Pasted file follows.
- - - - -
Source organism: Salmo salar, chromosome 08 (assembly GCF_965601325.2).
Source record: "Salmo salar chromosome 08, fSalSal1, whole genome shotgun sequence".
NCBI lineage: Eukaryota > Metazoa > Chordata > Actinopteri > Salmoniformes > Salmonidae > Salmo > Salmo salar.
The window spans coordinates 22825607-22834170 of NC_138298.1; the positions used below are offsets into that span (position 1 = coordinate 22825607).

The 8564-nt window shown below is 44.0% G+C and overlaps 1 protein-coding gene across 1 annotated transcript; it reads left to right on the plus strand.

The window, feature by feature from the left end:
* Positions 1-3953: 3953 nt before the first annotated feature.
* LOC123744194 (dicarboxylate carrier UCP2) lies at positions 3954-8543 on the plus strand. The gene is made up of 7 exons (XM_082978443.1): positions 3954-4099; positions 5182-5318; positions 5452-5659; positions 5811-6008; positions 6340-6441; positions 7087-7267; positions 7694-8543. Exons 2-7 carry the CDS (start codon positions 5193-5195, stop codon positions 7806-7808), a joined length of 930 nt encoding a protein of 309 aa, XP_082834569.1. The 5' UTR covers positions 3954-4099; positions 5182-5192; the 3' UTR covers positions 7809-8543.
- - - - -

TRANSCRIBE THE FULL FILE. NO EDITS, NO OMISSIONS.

Source organism: Salmo salar, chromosome 08 (assembly GCF_965601325.2).
Source record: "Salmo salar chromosome 08, fSalSal1, whole genome shotgun sequence".
NCBI lineage: Eukaryota > Metazoa > Chordata > Actinopteri > Salmoniformes > Salmonidae > Salmo > Salmo salar.
The window spans coordinates 22825607-22834170 of NC_138298.1; the positions used below are offsets into that span (position 1 = coordinate 22825607).

The 8564-nt window shown below is 44.0% G+C and overlaps 1 protein-coding gene across 1 annotated transcript; it reads left to right on the plus strand.

The window, feature by feature from the left end:
* Positions 1-3953: 3953 nt before the first annotated feature.
* LOC123744194 (dicarboxylate carrier UCP2) lies at positions 3954-8543 on the plus strand. The gene is made up of 7 exons (XM_082978443.1): positions 3954-4099; positions 5182-5318; positions 5452-5659; positions 5811-6008; positions 6340-6441; positions 7087-7267; positions 7694-8543. Exons 2-7 carry the CDS (start codon positions 5193-5195, stop codon positions 7806-7808), a joined length of 930 nt encoding a protein of 309 aa, XP_082834569.1. The 5' UTR covers positions 3954-4099; positions 5182-5192; the 3' UTR covers positions 7809-8543.